The “Palacio de Festivales” of Cantabria, located in Santander, was built in 1990 with the idea of being the cultural landmark of the city and host the prestigious International Festival of Music and Dance held since 1952
For this purpose, a competition was held with 7 proposals, of which the winner was the architect Francisco Javier Saenz de Oiza (1918-2000). One of the most influential and important architects of Spanish architecture, with works as relevant as Torres Blancas (Madrid), the headquarters of the Bank of Bilbao (Madrid) or the “Palacio de Festivales”, a controversial and risky work but that ended up becoming a symbol of the city.
The building is a multidisciplinary space composed of three main halls, the “Sala Pereda”, the “Sala María Blanchard” and the “Sala Argenta”, and are designed to house a theater, film, music and dance.
The ornamentation is post-modernist and inspired by the classical style, represented in the main materials, marble, aged copper and the red and blue colors present in various elements of the building.
The project is one of the actions of modernization of the building for the 30th anniversary of the same and involves the reform of the cafeteria in the lobby Foyer of the “Palacio de Festivales” de Cantabria, is located next to the “Sala Pereda” and its access is by Gamazo.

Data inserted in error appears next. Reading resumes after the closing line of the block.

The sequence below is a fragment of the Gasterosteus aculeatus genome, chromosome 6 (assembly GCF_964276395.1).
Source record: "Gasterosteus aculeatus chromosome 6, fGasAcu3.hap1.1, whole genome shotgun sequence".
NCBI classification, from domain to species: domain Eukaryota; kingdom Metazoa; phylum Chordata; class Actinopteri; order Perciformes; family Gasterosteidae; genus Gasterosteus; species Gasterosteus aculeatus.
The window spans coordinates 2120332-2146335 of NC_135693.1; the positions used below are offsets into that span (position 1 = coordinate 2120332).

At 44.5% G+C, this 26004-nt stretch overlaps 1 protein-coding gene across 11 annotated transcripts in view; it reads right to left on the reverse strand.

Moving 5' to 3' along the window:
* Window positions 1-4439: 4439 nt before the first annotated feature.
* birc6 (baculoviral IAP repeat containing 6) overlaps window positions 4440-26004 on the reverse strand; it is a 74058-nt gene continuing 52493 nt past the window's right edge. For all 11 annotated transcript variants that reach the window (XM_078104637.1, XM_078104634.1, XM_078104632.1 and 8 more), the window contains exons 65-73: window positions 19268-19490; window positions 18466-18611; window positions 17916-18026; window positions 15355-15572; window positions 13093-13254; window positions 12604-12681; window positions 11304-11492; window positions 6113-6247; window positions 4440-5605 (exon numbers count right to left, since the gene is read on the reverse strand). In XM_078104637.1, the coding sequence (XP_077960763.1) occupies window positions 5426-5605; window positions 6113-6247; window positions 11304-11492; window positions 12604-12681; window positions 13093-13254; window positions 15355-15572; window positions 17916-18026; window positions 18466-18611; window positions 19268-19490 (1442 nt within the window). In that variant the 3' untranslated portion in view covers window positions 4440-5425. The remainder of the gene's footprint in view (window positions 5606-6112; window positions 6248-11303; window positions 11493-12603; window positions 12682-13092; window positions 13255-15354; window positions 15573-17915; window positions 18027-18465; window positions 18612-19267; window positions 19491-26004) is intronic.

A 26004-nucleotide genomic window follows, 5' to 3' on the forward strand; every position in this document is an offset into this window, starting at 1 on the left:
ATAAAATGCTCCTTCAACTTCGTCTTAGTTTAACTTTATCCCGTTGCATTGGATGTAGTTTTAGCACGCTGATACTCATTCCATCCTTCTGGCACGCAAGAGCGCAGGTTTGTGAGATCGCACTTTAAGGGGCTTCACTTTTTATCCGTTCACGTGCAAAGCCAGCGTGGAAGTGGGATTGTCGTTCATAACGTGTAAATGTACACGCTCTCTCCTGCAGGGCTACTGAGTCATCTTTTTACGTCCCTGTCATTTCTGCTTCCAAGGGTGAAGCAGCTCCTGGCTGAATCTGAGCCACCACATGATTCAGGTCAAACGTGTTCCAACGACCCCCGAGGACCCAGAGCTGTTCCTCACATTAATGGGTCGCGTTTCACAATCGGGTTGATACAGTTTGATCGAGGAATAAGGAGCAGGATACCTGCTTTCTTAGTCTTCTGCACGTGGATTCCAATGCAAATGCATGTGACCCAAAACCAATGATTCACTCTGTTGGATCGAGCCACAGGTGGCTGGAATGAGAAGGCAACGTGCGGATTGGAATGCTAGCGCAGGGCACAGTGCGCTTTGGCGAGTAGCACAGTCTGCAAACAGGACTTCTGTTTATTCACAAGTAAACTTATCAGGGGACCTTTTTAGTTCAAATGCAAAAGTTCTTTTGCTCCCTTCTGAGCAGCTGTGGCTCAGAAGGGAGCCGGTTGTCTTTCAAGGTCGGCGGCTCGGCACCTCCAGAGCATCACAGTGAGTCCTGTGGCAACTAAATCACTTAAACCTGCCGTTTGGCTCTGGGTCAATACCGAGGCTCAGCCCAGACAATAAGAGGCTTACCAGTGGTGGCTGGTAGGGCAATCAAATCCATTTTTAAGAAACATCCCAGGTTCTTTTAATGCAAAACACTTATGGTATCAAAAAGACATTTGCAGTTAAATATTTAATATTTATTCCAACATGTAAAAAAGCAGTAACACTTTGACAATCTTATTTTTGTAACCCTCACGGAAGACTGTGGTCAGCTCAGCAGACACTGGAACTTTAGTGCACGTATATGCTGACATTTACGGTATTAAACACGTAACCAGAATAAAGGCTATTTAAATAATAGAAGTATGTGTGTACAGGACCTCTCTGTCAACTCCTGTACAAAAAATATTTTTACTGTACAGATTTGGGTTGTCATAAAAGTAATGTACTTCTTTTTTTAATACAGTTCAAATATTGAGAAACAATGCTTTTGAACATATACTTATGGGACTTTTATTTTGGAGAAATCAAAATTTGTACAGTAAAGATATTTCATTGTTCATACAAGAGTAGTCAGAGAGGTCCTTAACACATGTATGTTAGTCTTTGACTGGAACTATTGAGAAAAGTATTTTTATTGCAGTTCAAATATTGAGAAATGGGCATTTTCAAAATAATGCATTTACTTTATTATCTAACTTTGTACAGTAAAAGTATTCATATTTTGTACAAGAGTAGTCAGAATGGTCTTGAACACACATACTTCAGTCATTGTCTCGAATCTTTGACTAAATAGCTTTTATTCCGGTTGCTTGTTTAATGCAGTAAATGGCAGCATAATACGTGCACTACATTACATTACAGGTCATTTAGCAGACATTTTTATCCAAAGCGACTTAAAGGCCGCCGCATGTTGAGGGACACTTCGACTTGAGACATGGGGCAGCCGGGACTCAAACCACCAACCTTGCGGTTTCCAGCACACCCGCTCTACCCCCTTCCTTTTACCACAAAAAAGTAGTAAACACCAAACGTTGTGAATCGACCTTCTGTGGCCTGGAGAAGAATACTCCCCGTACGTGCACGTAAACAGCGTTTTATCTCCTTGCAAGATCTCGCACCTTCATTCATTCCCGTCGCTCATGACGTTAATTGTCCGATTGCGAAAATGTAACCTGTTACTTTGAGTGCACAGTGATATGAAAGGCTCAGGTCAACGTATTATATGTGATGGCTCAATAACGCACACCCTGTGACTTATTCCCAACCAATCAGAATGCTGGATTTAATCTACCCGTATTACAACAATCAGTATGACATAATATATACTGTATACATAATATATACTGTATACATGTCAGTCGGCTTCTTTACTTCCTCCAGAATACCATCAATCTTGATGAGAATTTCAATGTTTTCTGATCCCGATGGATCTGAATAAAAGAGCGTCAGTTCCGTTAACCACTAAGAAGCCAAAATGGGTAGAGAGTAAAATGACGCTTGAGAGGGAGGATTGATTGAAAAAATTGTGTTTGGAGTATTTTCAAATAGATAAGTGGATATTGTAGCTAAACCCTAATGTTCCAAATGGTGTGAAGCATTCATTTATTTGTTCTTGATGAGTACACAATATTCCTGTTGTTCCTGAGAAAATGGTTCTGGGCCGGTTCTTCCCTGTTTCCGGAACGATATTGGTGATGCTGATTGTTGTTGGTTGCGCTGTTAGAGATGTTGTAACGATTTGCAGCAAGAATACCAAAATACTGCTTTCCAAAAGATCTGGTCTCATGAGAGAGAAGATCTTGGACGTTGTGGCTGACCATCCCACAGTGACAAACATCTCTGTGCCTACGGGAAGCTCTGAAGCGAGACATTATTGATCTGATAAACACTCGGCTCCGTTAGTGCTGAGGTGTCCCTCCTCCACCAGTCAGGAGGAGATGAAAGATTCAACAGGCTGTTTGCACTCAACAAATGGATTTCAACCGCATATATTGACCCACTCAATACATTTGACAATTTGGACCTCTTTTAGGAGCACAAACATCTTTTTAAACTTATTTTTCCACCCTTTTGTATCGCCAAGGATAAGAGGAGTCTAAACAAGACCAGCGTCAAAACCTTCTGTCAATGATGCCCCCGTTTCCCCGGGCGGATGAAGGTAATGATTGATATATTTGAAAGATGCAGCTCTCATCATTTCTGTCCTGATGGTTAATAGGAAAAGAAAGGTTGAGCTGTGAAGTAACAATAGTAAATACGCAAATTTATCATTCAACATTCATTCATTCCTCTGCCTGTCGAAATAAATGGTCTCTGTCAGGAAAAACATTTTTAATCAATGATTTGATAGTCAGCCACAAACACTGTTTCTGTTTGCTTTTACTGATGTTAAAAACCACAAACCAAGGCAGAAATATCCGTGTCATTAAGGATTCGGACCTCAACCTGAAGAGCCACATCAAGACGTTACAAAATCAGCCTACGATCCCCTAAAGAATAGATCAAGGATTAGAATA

In addition to its use as a cafeteria when there are events at the Palace, it is also the entrance for the staff who work at the Palacio de Festivales and their visits, and gives access to the students and teachers of the School of Performing Arts.
The space, about 180 m2, presents the difficulty of belonging to a building so emblematic of the city and have that duality in its use, lobby – foyer and cafeteria for events.
The first decision is to clean the space of all the foreign language to the original project, and to conceive a project that both formally and in its materialization does not modify the space.
For this purpose, thin sheets of wood are conceived as a “tailor-made suit” that fits the pillars, walls and ceilings. A skin that “floats” lightly in the space and generates the necessary elements for the required use, ceiling to house lights, seat for tables and shelves in the backbar.
This thin skin is separated from its container and is broken or perforated to fit the original columns or existing holes, and is suspended from the ceiling, without touching the floor, to emphasize the desire to respect the original.
It does not try to compete, but simply with the minimum gesture, the minimum folds, to provide the space with what is necessary for its new use.
In terms of materials, the bar is a volume that rises from the floor continuing the original marble, as well as the lighting fixtures also in marble, but for the slats of this minimal “skin” wood is chosen, a material that is not present in the original project, so that the intervention is recognized as a complement to the existing and not an attempt to continue with the existing by transforming it.
In conclusion, the minimal addition of elements so that the space has a new use while respecting the existing.